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Proposed Religious Discrimination Legislation and Enrolment Conditions

Proposed Religious Discrimination Legislation and Enrolment Conditions

Published on April 15, 2020 by David FordDavid Ford

The Federal Government released the second exposure draft of the Religious Discrimination Bill in December 2019, following a consultation process on the first exposure draft. While the outcome of further consultation and submissions cannot be predicted with any certainty, it is worth faith-based schools giving some thought now to the consequences of the current Bill being enacted.

The Bill is structured in similar fashion to other Federal discrimination legislation. If enacted, it would be unlawful for a school to discriminate, either directly or indirectly, against a person on the ground of the person’s religious belief or activity. Direct discrimination is where the school treats the person less favourably than the school treats another person who does not have or engage in the religious belief or activity. Indirect discrimination is where the school imposes a condition or requirement which has the effect of disadvantaging persons who hold or engage in the same religious belief or activity as the person, and the condition or requirement is not reasonable.

Specifically, it would be unlawful for a school to discriminate against a person on the ground of the person’s religious belief or activity:

  • by refusing or failing to accept the person’s application for admission as a student; or
  • in the terms or conditions on which it is prepared to admit the person as a student.

It is common for faith-based schools to include in their enrolment conditions a requirement that students attend chapel services or other comparable worship or prayer gatherings and religious instruction lessons. Would imposing such a condition be unlawful if the Bill became law? Could the parents of a Jewish child assert that the Christian school to which they wish to send their child is acting unlawfully by requiring the child to attend a Christian worship service?

Clearly, the condition is a condition on which the school is prepared to admit the child as a student. The Jewish parents would no doubt argue that the condition had the effect of disadvantaging all Jewish children because it would force them to attend a service where Jesus was proclaimed as the Messiah which is theologically incompatible with Judaism. The question then is whether it is reasonable for a Christian school to impose that condition. The Bill sets out a number of circumstances which have to be considered when considering whether the condition is reasonable. These include the nature and extent of the disadvantage resulting from the imposition of the condition, the feasibility of overcoming or mitigating that disadvantage, and whether the disadvantage is proportionate to the result sought by the school in having that condition. There is plenty of room for argument here!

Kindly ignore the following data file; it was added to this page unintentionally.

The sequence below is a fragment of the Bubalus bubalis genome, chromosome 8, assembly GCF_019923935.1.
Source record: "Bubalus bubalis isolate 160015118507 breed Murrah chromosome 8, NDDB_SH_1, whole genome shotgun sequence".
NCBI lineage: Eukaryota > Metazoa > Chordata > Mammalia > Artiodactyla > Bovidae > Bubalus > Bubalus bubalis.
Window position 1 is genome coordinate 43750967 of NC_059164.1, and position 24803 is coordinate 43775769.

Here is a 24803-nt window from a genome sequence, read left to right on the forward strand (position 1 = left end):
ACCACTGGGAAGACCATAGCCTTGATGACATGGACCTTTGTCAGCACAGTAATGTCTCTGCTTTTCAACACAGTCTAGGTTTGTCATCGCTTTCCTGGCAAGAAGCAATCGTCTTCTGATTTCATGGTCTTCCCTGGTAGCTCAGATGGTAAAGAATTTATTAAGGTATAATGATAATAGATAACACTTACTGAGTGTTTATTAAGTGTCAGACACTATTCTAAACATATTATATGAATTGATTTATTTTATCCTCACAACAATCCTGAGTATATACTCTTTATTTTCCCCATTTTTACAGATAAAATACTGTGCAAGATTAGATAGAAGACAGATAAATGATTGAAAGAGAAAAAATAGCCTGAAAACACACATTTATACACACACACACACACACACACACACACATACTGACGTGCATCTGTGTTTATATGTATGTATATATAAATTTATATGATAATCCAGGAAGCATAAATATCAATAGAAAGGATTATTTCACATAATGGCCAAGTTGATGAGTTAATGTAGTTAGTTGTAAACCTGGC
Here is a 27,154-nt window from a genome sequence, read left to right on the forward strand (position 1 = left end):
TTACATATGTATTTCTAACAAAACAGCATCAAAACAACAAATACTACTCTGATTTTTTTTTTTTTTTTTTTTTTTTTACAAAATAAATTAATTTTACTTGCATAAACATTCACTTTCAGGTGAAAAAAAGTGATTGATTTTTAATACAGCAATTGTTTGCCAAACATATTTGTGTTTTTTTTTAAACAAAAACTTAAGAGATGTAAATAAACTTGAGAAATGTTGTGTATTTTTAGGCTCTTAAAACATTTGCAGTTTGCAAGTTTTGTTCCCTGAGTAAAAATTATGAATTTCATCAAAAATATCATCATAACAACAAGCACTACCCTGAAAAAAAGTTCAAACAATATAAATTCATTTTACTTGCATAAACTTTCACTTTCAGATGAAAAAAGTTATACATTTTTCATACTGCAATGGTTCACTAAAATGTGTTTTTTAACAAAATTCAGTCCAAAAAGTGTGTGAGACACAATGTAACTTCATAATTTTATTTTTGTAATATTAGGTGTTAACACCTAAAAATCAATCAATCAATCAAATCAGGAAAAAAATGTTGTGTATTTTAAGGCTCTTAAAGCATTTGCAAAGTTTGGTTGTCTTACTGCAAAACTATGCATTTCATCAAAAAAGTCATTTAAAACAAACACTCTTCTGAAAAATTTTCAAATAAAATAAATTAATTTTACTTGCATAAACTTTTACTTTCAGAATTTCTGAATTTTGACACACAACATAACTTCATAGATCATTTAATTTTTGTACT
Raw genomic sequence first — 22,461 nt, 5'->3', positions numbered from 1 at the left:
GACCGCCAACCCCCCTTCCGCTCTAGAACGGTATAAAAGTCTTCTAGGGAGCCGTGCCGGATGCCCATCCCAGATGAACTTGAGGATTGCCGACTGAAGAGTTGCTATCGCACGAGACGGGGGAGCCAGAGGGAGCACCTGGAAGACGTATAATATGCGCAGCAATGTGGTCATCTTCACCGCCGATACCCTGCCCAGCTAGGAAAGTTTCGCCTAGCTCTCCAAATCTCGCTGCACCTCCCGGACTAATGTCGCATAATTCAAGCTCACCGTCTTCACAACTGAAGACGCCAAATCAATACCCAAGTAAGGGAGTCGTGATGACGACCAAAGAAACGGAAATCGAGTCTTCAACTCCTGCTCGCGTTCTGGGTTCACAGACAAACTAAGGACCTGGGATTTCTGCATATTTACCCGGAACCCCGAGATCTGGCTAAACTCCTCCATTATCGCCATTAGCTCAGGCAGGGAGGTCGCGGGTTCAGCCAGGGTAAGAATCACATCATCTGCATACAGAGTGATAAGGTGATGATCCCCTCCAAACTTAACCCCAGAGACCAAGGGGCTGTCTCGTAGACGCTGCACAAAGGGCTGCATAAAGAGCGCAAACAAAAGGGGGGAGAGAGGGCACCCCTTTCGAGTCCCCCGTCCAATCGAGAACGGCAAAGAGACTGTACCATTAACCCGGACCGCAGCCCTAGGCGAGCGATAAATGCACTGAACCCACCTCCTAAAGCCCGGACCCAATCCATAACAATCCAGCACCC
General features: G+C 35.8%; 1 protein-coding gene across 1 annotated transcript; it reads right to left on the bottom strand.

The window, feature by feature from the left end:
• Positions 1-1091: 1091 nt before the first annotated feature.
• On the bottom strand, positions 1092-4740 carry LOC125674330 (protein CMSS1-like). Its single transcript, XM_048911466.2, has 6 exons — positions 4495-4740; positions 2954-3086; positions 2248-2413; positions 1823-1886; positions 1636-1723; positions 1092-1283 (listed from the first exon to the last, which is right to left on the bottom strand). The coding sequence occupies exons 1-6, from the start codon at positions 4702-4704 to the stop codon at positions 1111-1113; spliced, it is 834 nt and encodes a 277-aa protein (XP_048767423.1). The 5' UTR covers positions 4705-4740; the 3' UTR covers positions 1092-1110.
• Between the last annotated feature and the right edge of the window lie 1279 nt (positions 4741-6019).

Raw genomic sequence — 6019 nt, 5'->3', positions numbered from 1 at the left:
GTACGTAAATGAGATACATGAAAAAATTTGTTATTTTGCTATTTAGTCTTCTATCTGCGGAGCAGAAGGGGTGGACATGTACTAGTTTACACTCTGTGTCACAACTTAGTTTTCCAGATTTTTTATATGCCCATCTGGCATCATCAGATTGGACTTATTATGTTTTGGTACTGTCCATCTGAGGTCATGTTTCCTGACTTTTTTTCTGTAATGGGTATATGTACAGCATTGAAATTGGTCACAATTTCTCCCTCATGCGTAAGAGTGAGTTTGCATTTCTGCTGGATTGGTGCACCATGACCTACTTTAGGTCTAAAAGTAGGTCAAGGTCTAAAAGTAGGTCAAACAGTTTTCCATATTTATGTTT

However, all of this may be academic as the school may be able to rely upon an exemption in the Bill available to religious bodies, an expression which includes an educational institution that is conducted in accordance with the doctrines, tenets, beliefs or teachings of a particular religion. Under the Bill, a religious body does not discriminate against a person by engaging, in good faith, in conduct that a person of the same religion as the religious body could reasonably consider to be in accordance with the doctrines, tenets, beliefs or teachings of that religion. Further, a religious body does not discriminate against a person by engaging, in good faith, in conduct to avoid injury to the religious susceptibilities of adherents of the same religion as the religious body. A Christian school could, therefore, argue that it fell within this exemption because by requiring all students to attend Christian worship services and religious instruction, it was engaging, in good faith, in conduct to avoid injury to Christian people who would expect all students at the school to attend such activities.

The moral of this brief consideration of a Bill which may never become law is that faith-based schools ought to spend time now thinking about what they do which is core to their existence and how best to frame their enrolment documents to protect their right to do those things into the future.

 

This article was first published in the School Marketing Journal, Term 1 2020 edition

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